The history of the world’s biggest sporting event dates back to the year 1894, when Baron Pierre de Coubertin’s dream to revive the ancient Olympic Games in a modern form was realised in Paris. Held every four years, the Games first only staged the summer event. However, some of the early host cities like London 1908 and Antwerp 1920 included activities such as figure skating and ice hockey in their programmes.
Following the success of a winter sports week held in Chamonix, France, in 1924, the International Olympic Committee (IOC) decided in 1925 to retroactively recognise this event as the first separate Winter Olympic Games. At the time, the both were held the same year. In order to maximise the profile of the event and its television revenue, the Summer and Winter Olympic Games got from 1992 on scheduled at two-year intervals.
The Winter Olympics differ in several points from their aestival counterpart: they are usually staged on a smaller scale and take place in fragile landscapes. Until the 1952 Oslo Games, they were held in relatively few populated areas (often counting less than 13,000 residents) and attracted a small amount of people. Though like the Summer Games, the hibernal competition has over the years increased in size. From the 1960s, they were mostly assigned to centres surpassing a population of 100,000 people and were largely considered as a tool of regional development. So, the 1972 Sapporo Olympic Winter Games were seen by the Japanese government as an economic opportunity to vitalise the countries’ northern island of Hokkaido. As a matter of fact, less than 5% of the Games’ budget was invested in sports facilities, the rest finding its interest in the development of urban infrastructure, notably transportation.
The Nagano 1998 Olympic Winter Games took place from 7th to 22nd February and resembled 2,167 athletes coming from 72 countries. The Winter Paralympic Games, for the first time held outside Europe, took place from 5th to 14th March and attracted 571 athletes from 32 nations. As that years’ winter was particularly warm, officials had feared a snowless Olympics leading to the creation of contingency plans, which included laying tatami mats across the melting cross-country course to shade it from the sun. However, the concerns were causeless, as two weeks before the opening ceremony a storm moved across the Sea of Japan and covered the region with a decent amount of snow.
The Nagano 1998 Games played an important role in the development of the region: almost all of the 15 sports venues were new built, and the event was seized as an occasion to undertake major projects such as road development, facilities’ construction and the implementation of a new bullet train line in-between Tōkyō and Nagano that was inaugurated on 1st October 1997, roughly 4 months before the opening ceremony. The direct sports-related cost of the Nagano Games was around USD 2.2 billion and therefore ran over budget by 56%. The indirect cost, rather difficult to estimate, added an important sum.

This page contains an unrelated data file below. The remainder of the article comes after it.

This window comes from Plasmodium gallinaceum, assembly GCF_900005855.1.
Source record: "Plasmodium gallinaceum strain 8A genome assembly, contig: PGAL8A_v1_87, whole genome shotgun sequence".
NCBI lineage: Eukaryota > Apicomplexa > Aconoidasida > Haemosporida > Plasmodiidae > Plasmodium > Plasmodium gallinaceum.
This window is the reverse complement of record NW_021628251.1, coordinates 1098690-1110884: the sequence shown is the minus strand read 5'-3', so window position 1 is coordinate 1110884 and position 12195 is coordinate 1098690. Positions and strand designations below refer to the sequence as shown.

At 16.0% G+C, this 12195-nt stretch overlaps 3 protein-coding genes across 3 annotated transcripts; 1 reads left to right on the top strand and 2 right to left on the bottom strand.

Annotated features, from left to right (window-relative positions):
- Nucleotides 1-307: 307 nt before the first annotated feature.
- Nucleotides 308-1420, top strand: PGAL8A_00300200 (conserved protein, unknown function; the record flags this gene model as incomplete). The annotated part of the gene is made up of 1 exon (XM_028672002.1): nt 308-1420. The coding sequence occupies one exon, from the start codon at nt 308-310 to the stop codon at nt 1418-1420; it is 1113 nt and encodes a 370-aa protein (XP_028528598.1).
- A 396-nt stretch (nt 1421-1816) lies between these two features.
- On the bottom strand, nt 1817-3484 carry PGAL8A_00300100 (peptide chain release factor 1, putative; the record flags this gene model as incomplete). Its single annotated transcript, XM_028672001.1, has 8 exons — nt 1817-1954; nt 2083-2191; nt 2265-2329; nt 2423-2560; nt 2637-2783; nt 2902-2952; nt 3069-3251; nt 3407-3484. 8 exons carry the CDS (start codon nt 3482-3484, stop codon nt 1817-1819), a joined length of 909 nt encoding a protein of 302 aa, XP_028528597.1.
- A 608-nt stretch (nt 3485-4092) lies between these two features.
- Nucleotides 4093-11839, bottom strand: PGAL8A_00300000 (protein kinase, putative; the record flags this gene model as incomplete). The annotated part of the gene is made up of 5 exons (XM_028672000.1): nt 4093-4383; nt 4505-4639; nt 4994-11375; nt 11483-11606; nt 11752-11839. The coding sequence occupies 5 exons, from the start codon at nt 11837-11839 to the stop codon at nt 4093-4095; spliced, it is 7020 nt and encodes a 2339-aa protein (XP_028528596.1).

Although centred in Nagano City, the Games spread over a wide area, notably the mountain communities of Hakuba, Karuizawa, Nozawa Onsen and Shiga Kogen. The city itself counts 5 venues, including the Minami-Nagano Sports Park where the opening and closing ceremonies were held. The Olympic Village, new built, housed around 3,000 people, mostly athletes and officials. After the event, it was transformed into upper middle-class housing, nowadays still in good condition. Right next to a train station, it is easily accessible and rather a convenient place to live in. A Satellite Olympic Village, located in the Karuizawa Skate Center Hotel, hosted an additional 120 people for the Curling events.
Most of the facilities that are located in the city’s centre were reconverted after the Games. So, the Minami-Nagano Stadium and the White Ring nowadays host different sporting events and competitions, such as baseball and basketball matches, and the second one mentioned above has also become a multipurpose municipal sports gymnasium. The Aqua Wing, which originally served to host the secondary ice hockey matches, got reshaped into a year-round indoor swimming centre, containing a small gym and various training rooms. It is currently in good condition, well frequented, and seems appreciated by Nagano’s citizens. The Spiral, however, located at a 20-minutes car ride from Nagano City and difficult to access by public transportation, is a counterexample. Used for the bobsleigh and luge competitions, it was supposed to become a training site and host competitions in winter, and serve as a leisure facility in summer. Yet, its maintain is pricy and the venue is progressively degenerating. The M-Wave, which was Japan’s first indoor rink with a 400-meter standard double track, staged the speed skating competitions. Today, it offers Nagano’s citizens a big public ice skating rink from autumn to spring, and transforms into a multipurpose arena in the summer months. This venue is also Japan’s national training centre for figure skating. Likewise, the Big Hat, during the Games the primary ice hockey venue, today serves as a big event arena.
Nagano seems to be a good example for a partially successful Olympic legacy; whereas some facilities have (thanks to the sufficient maintain by the city) become well-used and appreciated locations, others visibly lose popularity and little by little fall apart. It is to say, that in the 20 years which have passed since the Olympics, Nagano has established and kept the position as a popular winter sports destination.
This article is notably based on my recent field trip to Nagano. Due to their geographical dispersion (and the lack of time), it was not possible to visit the entity of the Olympic legacy. Nevertheless, I wish to express my sincere gratitude for having been incredibly well shown around within short time.